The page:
Indeed, it’s not the legitimate protests that will aggravate the country’s economic woes. Job scarcity, forced labor migration, poverty, destruction of local industries, and vulnerabilities to the global recession are all deteriorating due to wrong economic policies of the Arroyo administration.

It’s the worsening economic condition of the Filipino people that will feed the worsening political crisis. It is the raging economic crisis, amid the shameless abuse of authority by the Arroyo administration, that would compel the people to thwart the scheme of this regime to prolong its stay in power through Cha-cha.

Charter change

Railroading HR 1109, Con-ass: a scandal far worse than Hayden’s sex videos

A scandal as sensational as Hayden Kho’s sex videos was how Rep. Raymond Palatino of Kabataan partylist described what happened last night at the Batasan where Speaker Prospero Nograles and other Palaka congressmen, with marching orders from GMA, railroaded House Resolution 1109.

But without any intention to downplay or trivialize the abuse suffered by Hayden’s victims, I say it’s a scandal far worse. That is the only way I can describe what the administration lawmakers did to force Congress to convene into a constituent assembly (Con-ass) for charter change (Cha-cha).

I thought that the scandal caused by Hayden’s sex videos could not be outdone for a long time. But the scandal at the House was worse because Malacañang’s cabal did not have qualms doing their Cha-cha version of “Careless Whisper” on national TV, live. There was no “Hayden” camera. Unlike Katrina Halili and the other victims, Nograles and company were fully aware that cameras were shooting.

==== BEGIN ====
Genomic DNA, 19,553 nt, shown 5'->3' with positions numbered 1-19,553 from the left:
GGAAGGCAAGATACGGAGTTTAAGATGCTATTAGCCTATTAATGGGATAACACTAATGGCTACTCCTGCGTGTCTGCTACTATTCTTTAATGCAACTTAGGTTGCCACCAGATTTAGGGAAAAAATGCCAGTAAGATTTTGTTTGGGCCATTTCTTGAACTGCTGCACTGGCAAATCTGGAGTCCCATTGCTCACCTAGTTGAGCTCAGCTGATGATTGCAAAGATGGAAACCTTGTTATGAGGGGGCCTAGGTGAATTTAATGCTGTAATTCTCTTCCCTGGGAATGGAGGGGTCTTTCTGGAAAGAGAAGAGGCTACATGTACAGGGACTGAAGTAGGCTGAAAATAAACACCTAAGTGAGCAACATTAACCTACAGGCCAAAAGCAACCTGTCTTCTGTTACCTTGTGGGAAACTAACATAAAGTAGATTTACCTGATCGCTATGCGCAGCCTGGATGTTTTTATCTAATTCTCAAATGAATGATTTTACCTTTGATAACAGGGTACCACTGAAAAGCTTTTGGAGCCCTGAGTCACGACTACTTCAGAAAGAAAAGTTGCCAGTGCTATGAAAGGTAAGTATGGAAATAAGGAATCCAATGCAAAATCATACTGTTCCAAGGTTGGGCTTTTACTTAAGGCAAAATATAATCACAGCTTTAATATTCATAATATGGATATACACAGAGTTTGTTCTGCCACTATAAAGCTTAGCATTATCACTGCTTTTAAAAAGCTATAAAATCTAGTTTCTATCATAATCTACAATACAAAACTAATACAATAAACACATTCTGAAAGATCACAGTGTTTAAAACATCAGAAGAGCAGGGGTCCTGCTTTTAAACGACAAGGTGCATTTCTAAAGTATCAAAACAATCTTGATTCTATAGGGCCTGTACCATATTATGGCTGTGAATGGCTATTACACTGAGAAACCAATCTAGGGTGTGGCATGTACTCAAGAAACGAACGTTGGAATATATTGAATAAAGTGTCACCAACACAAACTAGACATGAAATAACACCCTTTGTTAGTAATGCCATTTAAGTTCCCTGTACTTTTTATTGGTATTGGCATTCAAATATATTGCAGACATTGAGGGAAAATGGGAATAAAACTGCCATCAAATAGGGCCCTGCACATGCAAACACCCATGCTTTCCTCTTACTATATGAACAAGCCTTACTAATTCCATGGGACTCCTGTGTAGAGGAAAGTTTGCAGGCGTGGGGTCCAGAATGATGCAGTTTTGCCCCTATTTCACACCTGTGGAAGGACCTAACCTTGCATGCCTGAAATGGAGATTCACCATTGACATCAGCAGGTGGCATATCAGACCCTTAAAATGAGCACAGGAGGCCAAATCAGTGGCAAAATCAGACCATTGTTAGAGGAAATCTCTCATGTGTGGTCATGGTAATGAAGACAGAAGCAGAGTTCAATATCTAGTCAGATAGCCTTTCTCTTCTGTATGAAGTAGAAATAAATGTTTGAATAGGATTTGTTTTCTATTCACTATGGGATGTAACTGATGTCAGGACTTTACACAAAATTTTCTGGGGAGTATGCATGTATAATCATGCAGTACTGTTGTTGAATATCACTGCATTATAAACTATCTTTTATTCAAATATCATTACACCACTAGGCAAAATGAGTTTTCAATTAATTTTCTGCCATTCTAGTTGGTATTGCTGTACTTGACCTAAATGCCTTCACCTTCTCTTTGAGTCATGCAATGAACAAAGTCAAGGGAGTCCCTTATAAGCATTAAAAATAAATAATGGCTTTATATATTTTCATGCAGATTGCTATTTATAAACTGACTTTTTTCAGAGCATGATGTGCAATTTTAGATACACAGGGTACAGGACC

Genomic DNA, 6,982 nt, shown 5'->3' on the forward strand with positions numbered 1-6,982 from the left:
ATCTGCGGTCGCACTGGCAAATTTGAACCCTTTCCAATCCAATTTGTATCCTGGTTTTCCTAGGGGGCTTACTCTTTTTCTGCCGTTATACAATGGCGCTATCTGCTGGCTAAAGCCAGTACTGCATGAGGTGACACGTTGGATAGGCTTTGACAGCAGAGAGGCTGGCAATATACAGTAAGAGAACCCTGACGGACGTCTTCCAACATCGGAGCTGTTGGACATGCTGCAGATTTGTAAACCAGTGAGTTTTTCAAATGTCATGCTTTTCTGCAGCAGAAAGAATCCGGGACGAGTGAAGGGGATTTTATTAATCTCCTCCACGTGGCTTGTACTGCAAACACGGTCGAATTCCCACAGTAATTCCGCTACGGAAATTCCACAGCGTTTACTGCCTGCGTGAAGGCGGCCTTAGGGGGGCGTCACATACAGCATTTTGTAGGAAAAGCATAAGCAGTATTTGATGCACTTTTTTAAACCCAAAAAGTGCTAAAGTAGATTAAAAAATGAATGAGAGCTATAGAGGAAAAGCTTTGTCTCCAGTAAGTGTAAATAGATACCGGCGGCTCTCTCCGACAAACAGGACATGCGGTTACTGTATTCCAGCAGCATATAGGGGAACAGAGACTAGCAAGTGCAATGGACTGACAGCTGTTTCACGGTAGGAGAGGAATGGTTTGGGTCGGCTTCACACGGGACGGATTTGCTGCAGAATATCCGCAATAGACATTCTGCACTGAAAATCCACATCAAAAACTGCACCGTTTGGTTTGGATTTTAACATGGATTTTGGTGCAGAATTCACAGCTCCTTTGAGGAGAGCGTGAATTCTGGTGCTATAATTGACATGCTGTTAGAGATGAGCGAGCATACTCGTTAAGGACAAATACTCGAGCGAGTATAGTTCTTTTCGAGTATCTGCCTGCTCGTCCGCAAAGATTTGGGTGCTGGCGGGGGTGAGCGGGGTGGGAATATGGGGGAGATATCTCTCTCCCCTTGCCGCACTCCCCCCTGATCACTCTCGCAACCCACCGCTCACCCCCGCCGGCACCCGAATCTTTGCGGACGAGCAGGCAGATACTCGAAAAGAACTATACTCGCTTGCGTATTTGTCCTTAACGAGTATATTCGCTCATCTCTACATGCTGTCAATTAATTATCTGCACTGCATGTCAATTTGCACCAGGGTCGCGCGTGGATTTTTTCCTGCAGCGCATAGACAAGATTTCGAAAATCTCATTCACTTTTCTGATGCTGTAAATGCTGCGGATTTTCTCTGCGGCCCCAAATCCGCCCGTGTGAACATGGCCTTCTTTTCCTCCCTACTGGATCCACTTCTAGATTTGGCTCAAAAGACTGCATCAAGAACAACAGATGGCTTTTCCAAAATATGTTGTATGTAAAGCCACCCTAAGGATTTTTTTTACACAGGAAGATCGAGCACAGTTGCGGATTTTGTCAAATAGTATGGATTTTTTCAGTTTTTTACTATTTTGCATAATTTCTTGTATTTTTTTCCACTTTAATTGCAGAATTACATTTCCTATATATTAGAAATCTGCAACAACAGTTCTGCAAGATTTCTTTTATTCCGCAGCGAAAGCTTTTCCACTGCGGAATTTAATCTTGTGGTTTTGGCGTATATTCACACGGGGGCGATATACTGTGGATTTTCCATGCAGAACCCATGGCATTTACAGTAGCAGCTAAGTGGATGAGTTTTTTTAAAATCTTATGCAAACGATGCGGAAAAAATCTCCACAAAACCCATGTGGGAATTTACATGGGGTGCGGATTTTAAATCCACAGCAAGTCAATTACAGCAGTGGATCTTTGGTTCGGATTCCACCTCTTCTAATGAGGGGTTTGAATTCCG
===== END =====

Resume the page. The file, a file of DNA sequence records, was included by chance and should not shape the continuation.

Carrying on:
Pero hindi sila nahiya. At talagang hindi nahiya sa paghubad sa tunay nilang agenda.

Under interpellation, one of the sponsors admitted that the pledge made by HR 1109 not to extend the term of GMA, that the 2010 elections will push through, etc are not guaranteed commitments once the Con-ass starts its work.

May maitim talagang balak mula’t simula ang mga pasimuno ng HR 1109.

The resolution, which was still then un-numbered, was circulated in secret by its proponents to House members for their signatures. Over and over again, it was reported in the media then that the resolution already had a certain number of signatures but the public and anti-Cha-cha House members were clueless about its exact contents.

Then it became HR 1109 and was finally submitted to the House committee on constitutional amendments. There, it was never subjected to a debate, much less to a public consultation. As the minority members of the House noted during the rather brief interpellation of the resolution’s sponsors at the plenary, only three constitutional experts were invited as resource persons (who, by the way, all thumbed down HR 1109) and other stakeholders and social sectors were not invited. If my recollection of the plenary proceedings last night is right, the committee only had two hearings which together lasted for less than three hours.

Then it was rushed to the plenary, where the majority assured the minority that the debates would be held. But only about four hours into the interpellation, a motion was raised to stop the debates and hold a vote on HR 1109.

Apparently, nainip na sila sa sarili nilang moro-moro. The questions and points raised were futile, anyway, since at the end of the day, it’s a numbers game. Walden Bello repeatedly talked about intelligent discourse, fair play, etc that the majority is undermining with its motion to vote. But did Bello really expect a great debate?

I remember when GMA first openly advocated Cha-cha. She asked Congress (it was her SONA, I think) to start the “great debate”. To be sure, what happened at the House last night was anything but a great debate.

Itinago na sa publiko, iniratsada pa sa plenaryo itong HR 1109. Mga salbahe talaga.

But as we have proven time and again, what we can’t stop in Congress, we can stop in the streets.

Mayorya sila sa Batasan, tayo ang higit na malaking mayorya sa lansangan.